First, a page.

Kentucky Sen. Rand Paul made another stop in an early voting state Monday evening, continuing to feed the speculation that he will possibly run for president in 2016. Just 10 days after stopping in the first caucus state of Iowa, he visited the first primary state of New Hampshire to address a GOP fundraiser and said the targeting of tea party groups by the IRS was "un-American."
"Any person who would use the power or abuse the power of government to go after their political opponents, I don't care if you are a Republican or a Democrat or an independent, to take that brute force, that bullying force of government and to use it against your opponents, there is something distinctly and profoundly un-American about that," Paul said at a fundraiser for the state Republican Party in Concord, N.H.
The Republican senator joked that the trio of scandals hitting the Obama administration - the IRS's admitted targeting of tea party groups, increased criticism and outrage at the administration's response to last year's attack in Benghazi, Libya, and news of the Department of Justice's seizure of phone records of the Associated Press, as well as spying on a Fox News reporter as part of a leak investigation - all reminded him of the children's song "Old MacDonald."
"Old MacDonald's Farm of Scandals: here's a scandal, there' s a scandal, everywhere a scandal," Paul said. "So it's hard to know which scandal we want to talk about, but I think they all sort of stem from one problem and that's the government has accumulated too much power, the president has accumulated too much power. Not just this president, but maybe the last 10 presidents, because we allowed that power to go from Congress to the presidency. We've allowed the presidency to become too strong."
Paul said the revelations from the IRS scandal will create "such a level of distrust" that there is "going to have to be some kind of independent commission" to investigate.
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"I don't see any way the president can gain back trust, and for goodness sake, somebody's got to get fired or go to prison," Paul said to cheers.
He repeated some of the themes from his speech at the Lincoln Day Dinner in Cedar Rapids, Iowa, earlier this month, repeating his criticism of then-Secretary of State Hillary Clinton's response to the attack on the consulate in Benghazi in September that killed four Americans, blaming her for not providing adequate security and repeating that if he was president at the time he would have "relieved" Clinton "from office," adding, "It's inexcusable."
"Benghazi should have be treated, and still to this day should be treated, like Baghdad," Paul said. "It should be under military control, not State Department control."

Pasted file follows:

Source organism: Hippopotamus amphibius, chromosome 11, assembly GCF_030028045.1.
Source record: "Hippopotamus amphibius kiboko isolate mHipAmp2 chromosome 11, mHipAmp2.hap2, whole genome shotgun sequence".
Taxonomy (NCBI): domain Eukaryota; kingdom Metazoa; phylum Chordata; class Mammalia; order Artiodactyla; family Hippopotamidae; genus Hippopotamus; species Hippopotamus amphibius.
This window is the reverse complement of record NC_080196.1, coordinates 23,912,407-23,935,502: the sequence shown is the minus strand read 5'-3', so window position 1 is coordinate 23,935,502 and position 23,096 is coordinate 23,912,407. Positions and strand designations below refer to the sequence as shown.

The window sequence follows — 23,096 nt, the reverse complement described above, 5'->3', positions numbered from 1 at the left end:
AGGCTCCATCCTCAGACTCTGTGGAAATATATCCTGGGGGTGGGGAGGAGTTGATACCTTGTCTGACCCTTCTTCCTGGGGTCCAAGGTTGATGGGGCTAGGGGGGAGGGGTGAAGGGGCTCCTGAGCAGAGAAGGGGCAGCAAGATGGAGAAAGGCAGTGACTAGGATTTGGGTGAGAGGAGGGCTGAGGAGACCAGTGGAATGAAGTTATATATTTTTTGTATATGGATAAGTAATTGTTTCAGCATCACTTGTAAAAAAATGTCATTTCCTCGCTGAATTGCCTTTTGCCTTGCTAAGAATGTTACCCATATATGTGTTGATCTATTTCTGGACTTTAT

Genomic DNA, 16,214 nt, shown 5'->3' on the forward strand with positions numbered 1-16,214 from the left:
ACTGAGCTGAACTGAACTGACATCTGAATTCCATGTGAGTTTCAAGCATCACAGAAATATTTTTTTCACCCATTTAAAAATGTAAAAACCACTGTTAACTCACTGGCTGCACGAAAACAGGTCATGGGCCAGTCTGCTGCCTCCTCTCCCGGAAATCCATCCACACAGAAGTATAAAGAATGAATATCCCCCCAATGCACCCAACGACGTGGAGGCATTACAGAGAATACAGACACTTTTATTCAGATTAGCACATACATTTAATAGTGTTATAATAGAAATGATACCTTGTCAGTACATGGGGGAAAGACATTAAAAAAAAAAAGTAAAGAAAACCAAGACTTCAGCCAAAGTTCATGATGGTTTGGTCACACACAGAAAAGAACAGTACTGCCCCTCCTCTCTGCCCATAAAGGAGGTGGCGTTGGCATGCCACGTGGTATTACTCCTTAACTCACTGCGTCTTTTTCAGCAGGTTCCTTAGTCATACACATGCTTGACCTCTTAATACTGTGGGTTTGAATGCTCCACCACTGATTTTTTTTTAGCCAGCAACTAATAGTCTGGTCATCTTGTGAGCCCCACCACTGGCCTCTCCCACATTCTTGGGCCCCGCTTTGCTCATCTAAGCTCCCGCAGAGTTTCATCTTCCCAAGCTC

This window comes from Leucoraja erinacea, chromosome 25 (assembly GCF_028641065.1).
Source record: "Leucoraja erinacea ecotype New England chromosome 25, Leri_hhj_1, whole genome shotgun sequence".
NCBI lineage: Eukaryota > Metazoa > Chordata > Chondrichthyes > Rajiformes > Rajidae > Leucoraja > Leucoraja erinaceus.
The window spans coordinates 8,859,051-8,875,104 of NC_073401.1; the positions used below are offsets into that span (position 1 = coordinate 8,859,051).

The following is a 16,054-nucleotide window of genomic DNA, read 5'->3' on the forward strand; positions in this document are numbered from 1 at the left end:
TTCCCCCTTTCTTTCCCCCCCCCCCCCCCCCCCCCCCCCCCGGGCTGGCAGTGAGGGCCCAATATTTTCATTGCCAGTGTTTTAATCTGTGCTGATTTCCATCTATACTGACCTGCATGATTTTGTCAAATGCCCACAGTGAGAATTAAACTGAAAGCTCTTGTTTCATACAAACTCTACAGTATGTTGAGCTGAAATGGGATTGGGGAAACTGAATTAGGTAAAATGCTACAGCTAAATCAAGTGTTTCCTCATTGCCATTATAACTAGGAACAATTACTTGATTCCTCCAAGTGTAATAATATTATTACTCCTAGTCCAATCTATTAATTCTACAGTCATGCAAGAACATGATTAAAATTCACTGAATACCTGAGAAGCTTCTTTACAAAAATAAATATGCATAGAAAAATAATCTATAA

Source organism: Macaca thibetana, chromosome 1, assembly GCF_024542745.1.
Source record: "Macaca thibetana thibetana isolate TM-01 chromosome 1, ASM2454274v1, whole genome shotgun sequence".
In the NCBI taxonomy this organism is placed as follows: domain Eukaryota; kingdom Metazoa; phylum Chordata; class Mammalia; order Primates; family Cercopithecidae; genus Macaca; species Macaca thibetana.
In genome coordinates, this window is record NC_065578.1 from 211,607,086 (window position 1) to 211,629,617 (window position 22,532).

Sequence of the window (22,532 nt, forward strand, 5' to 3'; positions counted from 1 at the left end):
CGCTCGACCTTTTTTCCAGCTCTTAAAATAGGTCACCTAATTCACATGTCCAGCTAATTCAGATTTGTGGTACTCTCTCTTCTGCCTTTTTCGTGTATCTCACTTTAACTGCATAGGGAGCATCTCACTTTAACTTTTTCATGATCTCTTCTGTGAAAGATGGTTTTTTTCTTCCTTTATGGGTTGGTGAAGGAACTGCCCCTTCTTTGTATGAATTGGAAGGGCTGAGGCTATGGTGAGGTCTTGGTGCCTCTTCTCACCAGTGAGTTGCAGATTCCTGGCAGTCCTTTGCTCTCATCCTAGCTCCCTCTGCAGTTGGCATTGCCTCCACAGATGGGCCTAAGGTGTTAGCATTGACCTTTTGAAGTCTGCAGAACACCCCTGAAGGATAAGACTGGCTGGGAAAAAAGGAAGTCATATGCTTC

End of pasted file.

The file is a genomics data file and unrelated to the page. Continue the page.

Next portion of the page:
Paul continued his call for the GOP to broaden its outreach, saying Mitt Romney is an "upstanding" person, "but as a party we need to grow bigger."
"If you want to be the party of white people, we're winning all the white vote," Paul said. "But we are a diverse nation. We are going to win when we look like America, we need to be white, we need to be brown, we need to be black, we need to be with tattoos, without tattoos, with ponytails, without ponytails, with beards, without beards. We need to look like the rest of America."
Paul didn't hide his libertarian streak when talking about the prosecution of the surviving suspect in the Boston Marathon terrorist attack. Although other Republicans have said Dzhokar Tsarnaev should have been held longer without being read his Miranda Rights in order to get more information for the investigation, Paul recounted a conversation with a first responder in Boston in order to prove his point.
"He said, 'What separates us from them is that when we did finally capture him … we sent the suspect to a hospital, he's going to be tried in a court of law, he's going to have an attorney,'" Paul said. "If this had been their country, he would have been dragged through the streets if he were an American … and beaten to death with a tire iron. We are different than they are."
The speech wasn't all serious, though. He earned some laughs at the beginning when he seemed to be talking about "border control." He was, but not the border the crowd may have been thinking of.
"We've got to keep those people in Massachusetts out of New Hampshire," Paul said to cheers.
Republican National Committee chairman Reince Priebus spoke before Paul, calling him a "great leader."
Priebus also had some tough words for the recent scandals embroiling the Obama administration.
"It's the IRS that is going to enforce Obamacare, the same people that targeted conservative groups and it wasn't just conservative groups it was any person or any group that had something critical to say of the current administration," Priebus said. "A president that touts ego, power, and a hatred for dissent above everything else, that's Barack Obama, that's the leader of this country. I don't think this administration realizes that the First Amendment wasn't a suggestion. The Bill of Rights is not a wish list, it's a set of non-negotiable limits on the federal government."